Close analysis of the sequence is complicated by the state of the preservation print at the University of California-Los Angeles, which I consulted. Indeed, the history of this sequence is a testament to the fragility of the medium. In 1943, Pioneer Pictures sold Becky Sharp to Film Classics, which shortened the film, released it in two-color Cinecolor, and junked portions of the negative.18 In the mid-1980s, with funds from the National Endowment for the Arts and the American Film Institute, film preservationists Robert Gitt (of the UCLA Film and Television Archive) and Richard Dayton (of YCM Laboratories) set out to reconstruct the film. Gitt and Dayton were faced with an incomplete set of materials. For reel four, which features the start of the ballroom sequence, there were no surviving yellow materials. Reel five, in which Napoleon attacks and the guests flee the ball, was missing important portions of the magenta record.19 To solve these problems, Gitt and Dayton printed the magenta record of reel four twice in order to simulate yellow, and printed the yellow record in portions of reel five twice to simulate magenta. In the resulting print, colors were compromised at the start and toward the conclusion of the sequence, full three-color occurring only in the middle. Gitt and Dayton described the shifting color with reference to Joseph’s jacket: “In the course of the Duchess of Richmond’s ball, which takes place during reels four and five, Nigel Bruce’s costume changes from dark green to deep blue and then to a light blue, as we go from simulated yellow, to full three-color and then to simulated magenta.”20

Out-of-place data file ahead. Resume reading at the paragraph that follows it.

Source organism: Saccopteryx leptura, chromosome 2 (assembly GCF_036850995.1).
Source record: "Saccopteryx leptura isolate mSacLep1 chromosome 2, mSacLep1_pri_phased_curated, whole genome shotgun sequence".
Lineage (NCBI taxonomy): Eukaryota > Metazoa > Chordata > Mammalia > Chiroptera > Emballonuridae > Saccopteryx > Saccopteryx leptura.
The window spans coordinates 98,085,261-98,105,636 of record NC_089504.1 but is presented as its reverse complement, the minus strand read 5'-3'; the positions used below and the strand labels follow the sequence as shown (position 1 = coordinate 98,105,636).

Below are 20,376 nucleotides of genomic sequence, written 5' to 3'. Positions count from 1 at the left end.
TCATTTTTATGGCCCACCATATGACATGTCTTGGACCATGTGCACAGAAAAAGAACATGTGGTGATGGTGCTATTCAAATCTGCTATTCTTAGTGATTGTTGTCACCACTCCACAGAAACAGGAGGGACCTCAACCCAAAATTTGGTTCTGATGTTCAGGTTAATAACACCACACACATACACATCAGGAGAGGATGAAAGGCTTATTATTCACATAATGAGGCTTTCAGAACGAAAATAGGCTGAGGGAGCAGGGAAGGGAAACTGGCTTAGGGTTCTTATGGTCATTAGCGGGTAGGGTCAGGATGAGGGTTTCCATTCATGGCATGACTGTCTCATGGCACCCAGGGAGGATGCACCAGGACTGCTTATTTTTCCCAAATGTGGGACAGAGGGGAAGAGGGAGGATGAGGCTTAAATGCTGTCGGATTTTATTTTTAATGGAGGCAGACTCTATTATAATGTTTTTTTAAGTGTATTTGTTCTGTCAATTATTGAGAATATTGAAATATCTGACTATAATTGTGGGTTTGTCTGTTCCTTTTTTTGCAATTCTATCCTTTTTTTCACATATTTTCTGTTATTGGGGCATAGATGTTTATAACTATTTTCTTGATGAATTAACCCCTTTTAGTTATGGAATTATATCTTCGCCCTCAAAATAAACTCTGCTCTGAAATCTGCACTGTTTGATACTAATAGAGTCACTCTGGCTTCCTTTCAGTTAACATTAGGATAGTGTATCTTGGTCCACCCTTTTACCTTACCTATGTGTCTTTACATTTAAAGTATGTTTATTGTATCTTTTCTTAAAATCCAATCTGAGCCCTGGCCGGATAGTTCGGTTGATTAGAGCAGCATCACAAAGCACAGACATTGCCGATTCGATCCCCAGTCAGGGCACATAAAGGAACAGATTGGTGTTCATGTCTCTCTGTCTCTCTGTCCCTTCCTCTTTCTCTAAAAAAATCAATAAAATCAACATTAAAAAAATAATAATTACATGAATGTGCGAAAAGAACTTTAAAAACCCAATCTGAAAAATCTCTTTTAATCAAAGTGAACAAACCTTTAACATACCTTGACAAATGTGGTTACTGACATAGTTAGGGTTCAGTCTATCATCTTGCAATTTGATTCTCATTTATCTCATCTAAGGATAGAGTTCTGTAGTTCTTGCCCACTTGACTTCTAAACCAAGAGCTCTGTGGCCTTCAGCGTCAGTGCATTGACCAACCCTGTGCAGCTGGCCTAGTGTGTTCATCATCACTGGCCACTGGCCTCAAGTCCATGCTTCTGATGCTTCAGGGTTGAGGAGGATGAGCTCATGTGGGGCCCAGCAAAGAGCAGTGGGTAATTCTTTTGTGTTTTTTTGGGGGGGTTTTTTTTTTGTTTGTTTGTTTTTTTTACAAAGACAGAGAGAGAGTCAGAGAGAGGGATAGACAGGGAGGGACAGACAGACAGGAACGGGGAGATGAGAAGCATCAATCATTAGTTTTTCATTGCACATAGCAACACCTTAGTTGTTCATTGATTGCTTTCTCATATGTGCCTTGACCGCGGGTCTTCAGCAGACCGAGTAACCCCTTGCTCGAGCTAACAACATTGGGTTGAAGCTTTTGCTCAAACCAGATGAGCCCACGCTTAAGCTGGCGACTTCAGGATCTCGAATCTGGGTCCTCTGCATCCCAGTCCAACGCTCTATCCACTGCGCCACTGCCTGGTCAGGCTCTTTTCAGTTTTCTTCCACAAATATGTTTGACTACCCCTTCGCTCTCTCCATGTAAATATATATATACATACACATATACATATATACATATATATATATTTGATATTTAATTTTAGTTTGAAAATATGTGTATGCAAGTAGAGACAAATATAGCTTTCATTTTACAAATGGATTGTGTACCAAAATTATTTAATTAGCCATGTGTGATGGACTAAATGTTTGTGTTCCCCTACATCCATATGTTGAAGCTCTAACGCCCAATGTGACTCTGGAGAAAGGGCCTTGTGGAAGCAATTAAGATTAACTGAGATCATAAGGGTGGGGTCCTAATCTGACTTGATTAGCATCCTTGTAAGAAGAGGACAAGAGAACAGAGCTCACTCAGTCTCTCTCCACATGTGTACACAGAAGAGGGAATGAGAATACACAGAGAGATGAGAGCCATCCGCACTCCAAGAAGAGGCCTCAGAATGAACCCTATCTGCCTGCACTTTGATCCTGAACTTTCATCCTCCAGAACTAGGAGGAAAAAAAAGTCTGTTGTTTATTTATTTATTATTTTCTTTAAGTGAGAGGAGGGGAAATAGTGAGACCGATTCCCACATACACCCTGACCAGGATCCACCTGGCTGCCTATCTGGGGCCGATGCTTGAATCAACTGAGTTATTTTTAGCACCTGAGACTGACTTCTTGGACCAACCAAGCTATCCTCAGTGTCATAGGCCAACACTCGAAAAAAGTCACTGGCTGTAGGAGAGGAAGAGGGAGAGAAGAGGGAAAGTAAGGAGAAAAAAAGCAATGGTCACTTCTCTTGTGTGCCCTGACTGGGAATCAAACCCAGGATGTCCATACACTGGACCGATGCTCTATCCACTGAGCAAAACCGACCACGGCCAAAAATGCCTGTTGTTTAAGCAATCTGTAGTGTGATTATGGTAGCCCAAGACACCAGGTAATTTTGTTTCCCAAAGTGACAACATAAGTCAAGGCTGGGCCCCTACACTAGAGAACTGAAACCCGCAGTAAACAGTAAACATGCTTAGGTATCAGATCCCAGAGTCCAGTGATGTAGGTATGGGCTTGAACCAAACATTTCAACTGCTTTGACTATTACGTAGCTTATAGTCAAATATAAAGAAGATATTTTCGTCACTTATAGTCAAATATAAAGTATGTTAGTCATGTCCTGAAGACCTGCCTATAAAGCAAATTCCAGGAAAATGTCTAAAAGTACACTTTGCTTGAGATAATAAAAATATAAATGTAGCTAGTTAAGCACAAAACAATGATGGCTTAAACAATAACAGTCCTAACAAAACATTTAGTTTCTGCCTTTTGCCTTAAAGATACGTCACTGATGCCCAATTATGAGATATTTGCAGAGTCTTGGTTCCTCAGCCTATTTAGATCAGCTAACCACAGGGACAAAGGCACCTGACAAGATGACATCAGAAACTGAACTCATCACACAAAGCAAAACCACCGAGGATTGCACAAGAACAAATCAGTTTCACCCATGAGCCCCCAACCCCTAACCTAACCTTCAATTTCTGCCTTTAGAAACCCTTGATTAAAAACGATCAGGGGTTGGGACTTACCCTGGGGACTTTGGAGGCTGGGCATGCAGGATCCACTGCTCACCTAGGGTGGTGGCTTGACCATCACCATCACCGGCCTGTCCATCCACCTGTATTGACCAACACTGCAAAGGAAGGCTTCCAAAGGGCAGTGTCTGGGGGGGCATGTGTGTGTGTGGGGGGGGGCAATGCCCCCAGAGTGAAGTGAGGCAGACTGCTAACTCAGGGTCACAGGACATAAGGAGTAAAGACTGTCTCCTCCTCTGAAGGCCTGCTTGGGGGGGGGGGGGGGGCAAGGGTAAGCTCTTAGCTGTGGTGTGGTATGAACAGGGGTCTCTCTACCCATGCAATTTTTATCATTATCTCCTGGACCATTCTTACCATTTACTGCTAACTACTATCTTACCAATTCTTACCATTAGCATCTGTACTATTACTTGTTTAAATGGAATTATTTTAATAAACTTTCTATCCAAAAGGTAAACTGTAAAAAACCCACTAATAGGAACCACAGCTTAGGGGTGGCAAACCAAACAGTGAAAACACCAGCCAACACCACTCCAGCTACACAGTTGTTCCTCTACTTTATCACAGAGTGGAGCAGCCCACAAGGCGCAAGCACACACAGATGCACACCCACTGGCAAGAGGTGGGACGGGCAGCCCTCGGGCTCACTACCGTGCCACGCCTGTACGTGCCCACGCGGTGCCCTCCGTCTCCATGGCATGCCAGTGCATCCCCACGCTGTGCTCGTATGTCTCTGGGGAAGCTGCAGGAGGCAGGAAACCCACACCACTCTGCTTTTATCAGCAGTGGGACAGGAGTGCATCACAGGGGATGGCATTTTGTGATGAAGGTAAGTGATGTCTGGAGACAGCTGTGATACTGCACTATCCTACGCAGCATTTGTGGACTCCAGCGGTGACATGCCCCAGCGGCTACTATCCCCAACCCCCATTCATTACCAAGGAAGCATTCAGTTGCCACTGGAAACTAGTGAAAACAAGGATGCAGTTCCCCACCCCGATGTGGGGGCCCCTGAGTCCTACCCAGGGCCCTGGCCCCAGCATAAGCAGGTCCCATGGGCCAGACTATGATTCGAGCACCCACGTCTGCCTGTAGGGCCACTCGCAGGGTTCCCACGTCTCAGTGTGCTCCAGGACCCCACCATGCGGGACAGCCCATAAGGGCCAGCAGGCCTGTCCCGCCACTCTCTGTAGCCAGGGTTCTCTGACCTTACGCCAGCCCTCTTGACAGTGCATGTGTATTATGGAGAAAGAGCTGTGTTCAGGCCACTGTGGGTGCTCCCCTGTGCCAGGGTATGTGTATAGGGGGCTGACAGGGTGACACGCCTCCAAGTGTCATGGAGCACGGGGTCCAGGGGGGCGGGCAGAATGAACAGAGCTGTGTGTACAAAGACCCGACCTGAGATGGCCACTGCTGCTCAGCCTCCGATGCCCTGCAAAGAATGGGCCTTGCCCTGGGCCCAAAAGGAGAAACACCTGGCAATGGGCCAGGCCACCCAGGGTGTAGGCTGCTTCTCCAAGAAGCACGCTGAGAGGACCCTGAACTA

Fortunately, additional preservation materials were retrieved from the Cineteca Nazionale in Rome late in 1984, and they were incorporated into the preservation print. According to American Film, that material was used to fine-tune the print’s overall color balance and to improve reel nine. My viewings suggest that the color in the Duchess of Richmond’s ball may have been evened out somewhat. A noticeable shift does occur at the break between reels four and five: Lady Bareacres’s (Billie Burke’s) dress changes from medium gray Blue Mist to light Pistachio Green.21 The end of the sequence, though, does not appear to undergo a radical variation in color. Gitt suggested to me that the sequence is mostly accurate, aside from the loss of purples and greens in a few shots of guests fleeing.22 Still, given the relatively unstable colors, my description relies on the full three-color portion of the scene (after the start of reel five and before the lighting change that occurs during the attack) for identification of the major colors, and I extrapolate to account for details in the surrounding portions.
Though Mamoulian suggested that he built color across the sequence as a whole, from subtle hues to a chromatic climax, analysis reveals a less unified, more eclectic approach. Indeed, Mamoulian’s most systematic color scoring is concentrated in the scenes of guests and soldiers fleeing the ball after the onset of Napoleon’s cannon attack, a relatively brief portion of the sequence. Before taking up the variety of experiments and effects presented by the Duchess of Richmond’s ball, we might first consider the portion that most closely accords with Mamoulian’s conception of dramatically organized color.
The director presented his most detailed discussion of the scene in the 1960 Film Culture article, and it is worth quoting at length. After describing the situation, in which news of Napoleon’s march stirs a panic at the ball, Mamoulian explains: